Trauma and the Role of Community
Trauma can be defined as an event or events that when witnessed or experienced evoke horror, hopelessness and fear of imminent bodily harm and/or death. These events include circumstances such as: sexual assault, domestic violence, war, torture, and child abuse.
A traumatized person experiences many aspects of profound harm, but perhaps the most damaging is a deeply wounded sense of belonging. In trauma, our world becomes a fundamentally unsafe place, our faith in the goodness of others and belief in ourselves shattered by an event that changes everything.
Often compounded by a deep sense of shame, we avoid connection and suffer from relational problems. Nothing and no one feels safe anymore. We are desperate to be seen and validated and at the same time terrified of by the prospect of being exposed in our vulnerability. When the person has also enacted harm related to their trauma, it compounds their shame and self-loathing. Trauma leaves a peculiar type of visceral impression on its victim – a type of wordless terror that exists perpetually in present time, as though the event is happening over and over and any reminder of its details trigger a sense of impending doom. In order to manage the symptoms of flashbacks and anxiety, survivors often engage in extreme avoidance of anyone or anything that might cause such a reaction. Their world suddenly becomes very small and deeply lonely.
When the crisis is sexual trauma or domestic violence, there are often cultural narratives that increase a fear of judgement should the terrible secret be exposed, family loyalties may lead to victim blaming or abandonment further traumatizing the survivor. These dynamics can drive them further into self-inflicted isolation, self-harm and addictive patterns that reinforce the belief that their humanity has been irreparably lost.
In order to begin working to heal trauma, we must understand that it exists in a social context.
“Trauma shatters the construction of the self that is formed and sustained in relation to others. It undermines the belief systems that give meaning to human experience. It violates the victim’s faith in a natural or divine order and cast the victim into a state of existential crisis” (Herman, 1992). The sense of self can only be rebuilt through healing the separation that is felt between the survivor and their perception of the world. The fear of judgement, the shame and secrecy of trauma silences its victims.
Healing comes through finding our voice, sharing our story and being truly seen and heard by a supportive community.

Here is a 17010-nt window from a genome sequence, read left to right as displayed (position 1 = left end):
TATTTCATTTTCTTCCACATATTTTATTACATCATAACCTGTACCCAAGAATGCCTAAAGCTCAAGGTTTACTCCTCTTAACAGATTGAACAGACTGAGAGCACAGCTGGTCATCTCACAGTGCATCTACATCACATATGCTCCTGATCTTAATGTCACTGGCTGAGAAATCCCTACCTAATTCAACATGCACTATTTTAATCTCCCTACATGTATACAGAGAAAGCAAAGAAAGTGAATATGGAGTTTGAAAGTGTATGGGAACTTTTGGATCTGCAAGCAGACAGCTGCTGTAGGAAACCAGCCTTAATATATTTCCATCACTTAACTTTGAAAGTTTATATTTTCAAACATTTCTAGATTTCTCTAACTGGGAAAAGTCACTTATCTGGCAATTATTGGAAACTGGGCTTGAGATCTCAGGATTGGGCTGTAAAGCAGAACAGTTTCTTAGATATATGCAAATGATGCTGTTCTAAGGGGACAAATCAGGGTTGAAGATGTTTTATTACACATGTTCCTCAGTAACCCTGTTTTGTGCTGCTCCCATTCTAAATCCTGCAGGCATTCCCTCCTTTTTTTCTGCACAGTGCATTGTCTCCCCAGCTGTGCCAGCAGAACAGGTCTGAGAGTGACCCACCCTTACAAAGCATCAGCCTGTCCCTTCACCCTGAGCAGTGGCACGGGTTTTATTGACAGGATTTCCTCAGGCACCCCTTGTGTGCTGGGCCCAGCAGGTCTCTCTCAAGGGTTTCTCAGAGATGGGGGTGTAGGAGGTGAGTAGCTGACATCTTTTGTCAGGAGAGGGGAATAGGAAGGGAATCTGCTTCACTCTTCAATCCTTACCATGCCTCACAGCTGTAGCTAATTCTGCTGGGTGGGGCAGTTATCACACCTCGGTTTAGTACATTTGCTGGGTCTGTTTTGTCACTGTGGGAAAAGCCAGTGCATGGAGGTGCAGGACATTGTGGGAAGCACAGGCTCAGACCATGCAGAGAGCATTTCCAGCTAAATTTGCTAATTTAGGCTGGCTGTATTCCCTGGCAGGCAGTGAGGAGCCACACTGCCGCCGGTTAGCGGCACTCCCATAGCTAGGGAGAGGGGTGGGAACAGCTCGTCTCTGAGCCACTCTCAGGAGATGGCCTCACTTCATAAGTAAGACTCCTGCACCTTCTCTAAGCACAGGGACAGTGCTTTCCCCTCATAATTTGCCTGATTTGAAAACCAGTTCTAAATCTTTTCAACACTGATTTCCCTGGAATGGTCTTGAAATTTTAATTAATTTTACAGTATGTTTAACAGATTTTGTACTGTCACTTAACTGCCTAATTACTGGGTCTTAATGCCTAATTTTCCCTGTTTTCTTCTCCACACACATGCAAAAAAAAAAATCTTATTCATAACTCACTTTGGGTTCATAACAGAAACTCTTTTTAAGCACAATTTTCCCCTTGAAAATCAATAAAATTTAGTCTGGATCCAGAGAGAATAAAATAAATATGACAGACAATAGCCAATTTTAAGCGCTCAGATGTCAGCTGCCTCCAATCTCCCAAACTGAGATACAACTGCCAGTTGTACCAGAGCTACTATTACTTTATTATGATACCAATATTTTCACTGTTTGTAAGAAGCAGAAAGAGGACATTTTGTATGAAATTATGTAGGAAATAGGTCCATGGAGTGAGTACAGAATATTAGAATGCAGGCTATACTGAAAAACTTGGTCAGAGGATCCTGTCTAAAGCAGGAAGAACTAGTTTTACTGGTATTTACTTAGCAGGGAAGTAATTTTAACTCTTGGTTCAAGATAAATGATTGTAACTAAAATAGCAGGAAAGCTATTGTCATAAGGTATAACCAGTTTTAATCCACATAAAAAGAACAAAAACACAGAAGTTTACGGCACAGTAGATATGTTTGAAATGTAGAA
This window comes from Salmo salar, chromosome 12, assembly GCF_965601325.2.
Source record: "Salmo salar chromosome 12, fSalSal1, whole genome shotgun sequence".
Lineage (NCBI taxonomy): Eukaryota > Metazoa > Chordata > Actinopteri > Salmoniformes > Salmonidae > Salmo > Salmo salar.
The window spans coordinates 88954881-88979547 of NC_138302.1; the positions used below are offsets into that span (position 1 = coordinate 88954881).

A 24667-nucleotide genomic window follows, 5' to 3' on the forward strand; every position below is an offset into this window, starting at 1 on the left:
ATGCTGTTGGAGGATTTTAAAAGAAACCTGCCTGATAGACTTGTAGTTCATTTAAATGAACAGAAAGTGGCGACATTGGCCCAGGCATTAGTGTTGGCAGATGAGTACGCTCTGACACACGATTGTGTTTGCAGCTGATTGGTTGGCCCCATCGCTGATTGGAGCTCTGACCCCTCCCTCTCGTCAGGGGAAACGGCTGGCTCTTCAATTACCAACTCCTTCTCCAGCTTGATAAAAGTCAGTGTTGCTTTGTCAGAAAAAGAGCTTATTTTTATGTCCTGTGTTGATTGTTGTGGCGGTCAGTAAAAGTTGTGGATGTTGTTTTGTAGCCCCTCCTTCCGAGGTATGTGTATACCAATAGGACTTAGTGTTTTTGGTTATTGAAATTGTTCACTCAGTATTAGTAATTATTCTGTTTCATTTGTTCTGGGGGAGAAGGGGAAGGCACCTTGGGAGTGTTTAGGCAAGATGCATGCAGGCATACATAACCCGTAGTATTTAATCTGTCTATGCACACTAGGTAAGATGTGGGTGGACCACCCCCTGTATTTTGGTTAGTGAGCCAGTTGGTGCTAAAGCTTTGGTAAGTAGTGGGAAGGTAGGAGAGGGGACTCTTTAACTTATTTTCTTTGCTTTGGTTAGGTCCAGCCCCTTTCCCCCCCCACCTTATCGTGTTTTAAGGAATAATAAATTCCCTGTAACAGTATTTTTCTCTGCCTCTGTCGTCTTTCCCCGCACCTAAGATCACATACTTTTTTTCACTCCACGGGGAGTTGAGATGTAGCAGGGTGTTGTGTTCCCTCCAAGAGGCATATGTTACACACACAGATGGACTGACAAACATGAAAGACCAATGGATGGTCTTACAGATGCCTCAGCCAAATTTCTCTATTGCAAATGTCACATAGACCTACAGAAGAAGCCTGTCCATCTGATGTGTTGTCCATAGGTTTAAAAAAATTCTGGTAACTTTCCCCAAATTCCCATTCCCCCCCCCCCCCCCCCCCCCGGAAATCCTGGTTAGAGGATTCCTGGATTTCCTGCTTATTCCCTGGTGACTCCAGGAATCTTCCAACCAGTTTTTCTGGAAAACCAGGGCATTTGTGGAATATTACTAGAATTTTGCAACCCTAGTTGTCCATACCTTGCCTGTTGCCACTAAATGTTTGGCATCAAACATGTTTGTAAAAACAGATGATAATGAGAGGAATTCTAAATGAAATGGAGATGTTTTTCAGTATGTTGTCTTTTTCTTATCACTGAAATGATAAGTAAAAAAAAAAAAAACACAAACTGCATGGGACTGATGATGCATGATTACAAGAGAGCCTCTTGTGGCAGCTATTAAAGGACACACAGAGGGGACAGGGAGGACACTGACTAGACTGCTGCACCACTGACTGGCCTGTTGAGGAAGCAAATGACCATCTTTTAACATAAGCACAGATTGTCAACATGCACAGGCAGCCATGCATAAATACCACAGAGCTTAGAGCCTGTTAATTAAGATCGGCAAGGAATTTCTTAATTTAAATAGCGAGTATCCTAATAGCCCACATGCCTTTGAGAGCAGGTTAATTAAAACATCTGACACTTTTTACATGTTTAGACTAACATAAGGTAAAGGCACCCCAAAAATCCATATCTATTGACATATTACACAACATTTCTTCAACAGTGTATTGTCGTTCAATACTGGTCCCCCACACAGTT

Belonging is a core human need and healing it takes time and deep soul work. It means that we must be willing to believe in our own worthiness and allow others to see us, our imperfections and our mistakes. “When we hide the parts of ourselves that we feel ashamed of or believe aren’t good enough, we spend our lives outside our own story and hustle for our worthiness by constantly performing, perfecting, pleasing and proving, and it distances us from experiencing actual acceptance and belonging” (Brown, 2010).
For many years, I have walked beside survivors of trauma and been a part of their healing journeys. What I have seen time and time again is there is nothing more restorative than participation in community. The first time a survivor participates in a circle or support group, even if they don’t say a word, they see the number of people sitting around the room, and it reinforces a visual message of “I am not alone”, “It’s not Just Me.” As they hear the stories of others, they respond with empathy and validation, and holding others in non-judgement, allows them to begin to apply that lens to themselves. Compassion breeds self-compassion. In togetherness, we heal.
Brown, Brene (2010). The Gifts of Imperfection. New York: Hazeldon Inc.
Herman, Judith (1992) Trauma and Recovery. New York: Basic Books Inc.
Sunna Murphy, H.B.A., M.S.W., R.S.W.
Sunna is a licensed clinical social work who specializes in the areas of trauma treatment, vicarious trauma, sexual abuse and domestic violence, and borderline personality disorder. She is the owner of Sanctuary Counselling and Training, a private practice in Kitchener Ontario. She has over 10 years of experience working with diverse clients and communities on issues related to trauma, sexuality, gender, race, disability and equity. Sunna is passionate about helping people find their authentic voice and using creative pathways to healing. She is an eclectic practitioner that blends psychodynamic therapy, art based methods, narrative therapy, healing circle practice and dialectical behavioural therapy. For more information please visit: www.sanctuarycounsellingandtraining.ca